Is unsigned long int equivlant to unsigned long ? in C++

In my opinion they are same. But I saw some people still using unsigned long int in code. Don't understand why? Could anybody explain it for me

#include <stdio.h>

int main() {
    unsigned long int num = 282672; 
    int normalInt = 5;
    return 0;


long is just a shorthand for long int. This is because in principle long is just a qualifier (it can also be used for prolonging a double datatype, for example)

From C++ ISO Standard, section, a table of equivalent type specifiers:

enter image description here

  • 1
    I see that in your table every type omits the signed token, except for chars. Is this intentional or is this a mistake in the table? – Rik Schaaf May 27 '15 at 22:27
  • 1
    Nope, that's no mistake. See also stackoverflow.com/a/2054941/478658 and stackoverflow.com/a/87648/478658 – Sebastian Sep 18 '16 at 6:00
  • @RikSchaaf - No it is not a mistake. The standards specify that it is implementation defined whether char is a signed or unsigned type. And, in fact, char is actually a distinct type from both unsigned char and signed char. This is different from all other integral types, which are signed unless the unsigned keyword is used. – Peter Aug 12 '17 at 0:28
  • @Sebastian Interesting to know. I read a bit through the answers and comments of the 2 questions to see the reason why both exist. Thanks for the clarification. – Rik Schaaf Feb 3 '18 at 8:51

§6.7.2 of the C99 standard gives the following list of types (this is only an excerpt):

  • short, signed short, short int, or signed short int
  • unsigned short, or unsigned short int
  • int, signed, or signed int
  • unsigned, or unsigned int
  • long, signed long, long int, or signed long int
  • unsigned long, or unsigned long int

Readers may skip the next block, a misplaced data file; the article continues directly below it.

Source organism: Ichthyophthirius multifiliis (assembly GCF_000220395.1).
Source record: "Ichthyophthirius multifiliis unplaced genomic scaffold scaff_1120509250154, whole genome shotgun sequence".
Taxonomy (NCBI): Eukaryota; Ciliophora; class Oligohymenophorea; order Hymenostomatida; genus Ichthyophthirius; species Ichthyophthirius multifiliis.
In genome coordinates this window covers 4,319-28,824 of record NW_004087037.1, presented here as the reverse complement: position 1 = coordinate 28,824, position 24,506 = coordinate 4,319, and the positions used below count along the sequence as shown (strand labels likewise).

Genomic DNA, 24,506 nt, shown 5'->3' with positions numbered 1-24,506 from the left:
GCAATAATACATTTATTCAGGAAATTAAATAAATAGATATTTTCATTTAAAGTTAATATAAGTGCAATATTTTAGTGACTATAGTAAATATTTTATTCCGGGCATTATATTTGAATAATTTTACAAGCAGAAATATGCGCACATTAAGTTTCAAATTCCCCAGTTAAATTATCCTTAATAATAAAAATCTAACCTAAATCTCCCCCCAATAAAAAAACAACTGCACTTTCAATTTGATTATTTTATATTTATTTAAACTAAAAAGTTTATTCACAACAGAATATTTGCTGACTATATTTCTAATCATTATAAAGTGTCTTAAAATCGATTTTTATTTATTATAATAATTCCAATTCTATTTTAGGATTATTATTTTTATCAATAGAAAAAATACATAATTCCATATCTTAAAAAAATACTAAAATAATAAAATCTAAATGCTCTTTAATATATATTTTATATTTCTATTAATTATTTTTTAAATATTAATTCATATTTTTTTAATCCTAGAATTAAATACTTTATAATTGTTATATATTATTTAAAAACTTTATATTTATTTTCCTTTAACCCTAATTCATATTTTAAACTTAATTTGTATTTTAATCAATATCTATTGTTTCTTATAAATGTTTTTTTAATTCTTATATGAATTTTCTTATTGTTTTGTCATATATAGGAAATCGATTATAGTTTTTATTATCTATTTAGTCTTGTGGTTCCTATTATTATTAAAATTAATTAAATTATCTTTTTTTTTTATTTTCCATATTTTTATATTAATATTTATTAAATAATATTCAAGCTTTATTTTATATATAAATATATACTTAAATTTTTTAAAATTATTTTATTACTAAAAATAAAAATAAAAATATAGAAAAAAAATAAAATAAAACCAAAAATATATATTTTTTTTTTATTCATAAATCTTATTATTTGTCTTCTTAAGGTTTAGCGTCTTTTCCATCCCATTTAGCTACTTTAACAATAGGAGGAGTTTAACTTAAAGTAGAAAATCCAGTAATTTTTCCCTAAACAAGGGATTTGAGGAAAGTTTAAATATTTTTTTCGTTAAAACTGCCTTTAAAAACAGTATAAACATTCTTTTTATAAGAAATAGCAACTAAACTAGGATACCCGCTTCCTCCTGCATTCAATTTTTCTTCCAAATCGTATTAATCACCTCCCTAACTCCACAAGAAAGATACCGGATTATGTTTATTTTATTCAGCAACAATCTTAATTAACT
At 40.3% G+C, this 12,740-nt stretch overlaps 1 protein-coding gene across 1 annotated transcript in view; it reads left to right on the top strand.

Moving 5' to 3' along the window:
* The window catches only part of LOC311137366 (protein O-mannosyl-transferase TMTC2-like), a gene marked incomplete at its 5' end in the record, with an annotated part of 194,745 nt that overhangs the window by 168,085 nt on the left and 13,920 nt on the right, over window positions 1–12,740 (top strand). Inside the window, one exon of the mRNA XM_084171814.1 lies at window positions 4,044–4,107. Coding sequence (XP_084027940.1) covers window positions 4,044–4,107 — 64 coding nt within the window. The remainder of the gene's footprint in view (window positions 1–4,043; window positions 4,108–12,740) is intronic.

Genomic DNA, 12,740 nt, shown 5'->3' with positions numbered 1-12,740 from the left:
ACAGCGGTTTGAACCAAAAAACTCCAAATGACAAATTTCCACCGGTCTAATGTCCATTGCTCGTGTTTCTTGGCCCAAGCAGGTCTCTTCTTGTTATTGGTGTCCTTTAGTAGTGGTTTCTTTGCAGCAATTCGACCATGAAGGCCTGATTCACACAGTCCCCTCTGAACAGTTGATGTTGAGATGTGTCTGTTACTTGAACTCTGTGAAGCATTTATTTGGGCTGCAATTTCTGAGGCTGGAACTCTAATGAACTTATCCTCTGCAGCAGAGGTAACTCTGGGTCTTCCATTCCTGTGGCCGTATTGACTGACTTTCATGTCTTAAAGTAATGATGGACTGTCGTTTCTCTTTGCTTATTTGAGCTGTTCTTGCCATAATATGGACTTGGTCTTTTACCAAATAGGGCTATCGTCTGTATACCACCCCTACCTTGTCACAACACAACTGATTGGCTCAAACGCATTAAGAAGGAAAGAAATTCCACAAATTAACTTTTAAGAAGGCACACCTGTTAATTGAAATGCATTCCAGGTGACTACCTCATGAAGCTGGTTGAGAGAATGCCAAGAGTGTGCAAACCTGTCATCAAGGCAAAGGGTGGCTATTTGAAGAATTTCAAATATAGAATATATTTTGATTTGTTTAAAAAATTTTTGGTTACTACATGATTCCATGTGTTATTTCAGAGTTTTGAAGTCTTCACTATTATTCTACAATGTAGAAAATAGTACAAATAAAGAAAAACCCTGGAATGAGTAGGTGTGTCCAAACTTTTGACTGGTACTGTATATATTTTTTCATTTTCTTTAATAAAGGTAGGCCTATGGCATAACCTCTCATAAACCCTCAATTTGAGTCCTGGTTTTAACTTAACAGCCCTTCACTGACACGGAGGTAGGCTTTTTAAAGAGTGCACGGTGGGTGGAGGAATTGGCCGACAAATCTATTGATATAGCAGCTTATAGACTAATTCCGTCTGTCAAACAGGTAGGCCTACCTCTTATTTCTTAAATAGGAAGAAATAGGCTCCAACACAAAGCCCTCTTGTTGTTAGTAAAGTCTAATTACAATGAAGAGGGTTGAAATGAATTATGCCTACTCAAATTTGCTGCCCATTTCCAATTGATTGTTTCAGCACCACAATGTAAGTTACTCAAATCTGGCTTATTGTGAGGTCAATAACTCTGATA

• long long, signed long long, long long int, or signed long long int
  • unsigned long long, or unsigned long long int

with the following additional point:

(5) Each of the comma-separated sets designates the same type, except that for bit-fields, it is implementation-defined whether the specifier int designates the same type as signed int or the same type as unsigned int.

  • Though this is a C++ question ;) – Sebastian Mach Aug 2 '12 at 15:16
  • 1
    Yes, C++ question with code that includes stdio.h and uses printf ;) – Hristo Iliev Aug 2 '12 at 15:20
  • Right :P Sometimes, I look at just the tags, sometimes at just the code, and fall prey to this, too :D – Sebastian Mach Aug 2 '12 at 18:45
  • The question is tagged both C and C++ anyway. – Peter Aug 12 '17 at 0:30
  • It wasn't initially. The C tag was added more than a year later. – Hristo Iliev Aug 13 '17 at 21:06

Yes. unsigned, signed, short, long, long long all are simple type specifiers for XXX int.

See 7.1 Specifiers [dcl.spec] in the standard:

3 [ Note: Since signed, unsigned, long, and short by default imply int, a type-name appearing after one of those specifiers is treated as the name being (re)declared. [ Example:

void h(unsigned Pc); // void h(unsigned int)

void k(unsigned int Pc); // void k(unsigned int)

—end example ] —end note ]

and Simple type specifiers [dcl.type.simple]

    Table 10 — simple-type-specifiers and the types they specify

    Specifier(s)            | Type
    type-name               | the type named
    simple-template-id      | the type as defined in 14.2
    char                    | “char”
    unsigned char           | “unsigned char”
    signed char             | “signed char”
    char16_t                | “char16_t”
    char32_t                | “char32_t”
    bool                    | “bool” 
    unsigned                | “unsigned int”
    unsigned int            | “unsigned int”
    signed                  | “int”
    signed int              | “int”
    int                     | “int”
    unsigned short int      | “unsigned short int”
    unsigned short          | “unsigned short int”
    unsigned long int       | “unsigned long int”
    unsigned long           | “unsigned long int”
    unsigned long long int  | “unsigned long long int”
    unsigned long long      | “unsigned long long int”
    signed long int         | “long int”

unsigned long int is the correct type definition, however int can be ignored.

  • unsigned long is equally correct – Sebastian Mach Aug 2 '12 at 14:45
  • As are long unsigned and int long unsigned. – Keith Thompson Oct 16 '13 at 17:34

Yes, they are the same. Saying unsigned long int is simply explicitly stating that it is an int.

You can always look at the size of the type by sizeof(unsigned long int) and sizeof(unsigned long)

Hope this helps.

  • I'm not sure what you mean by "explicitly stating that it is an int". unsigned long int and int are two distinct types. int is both a keyword and the name of a type; the name unsigned long int uses the keyword int, but does not refer to the type int. – Keith Thompson Oct 16 '13 at 17:35

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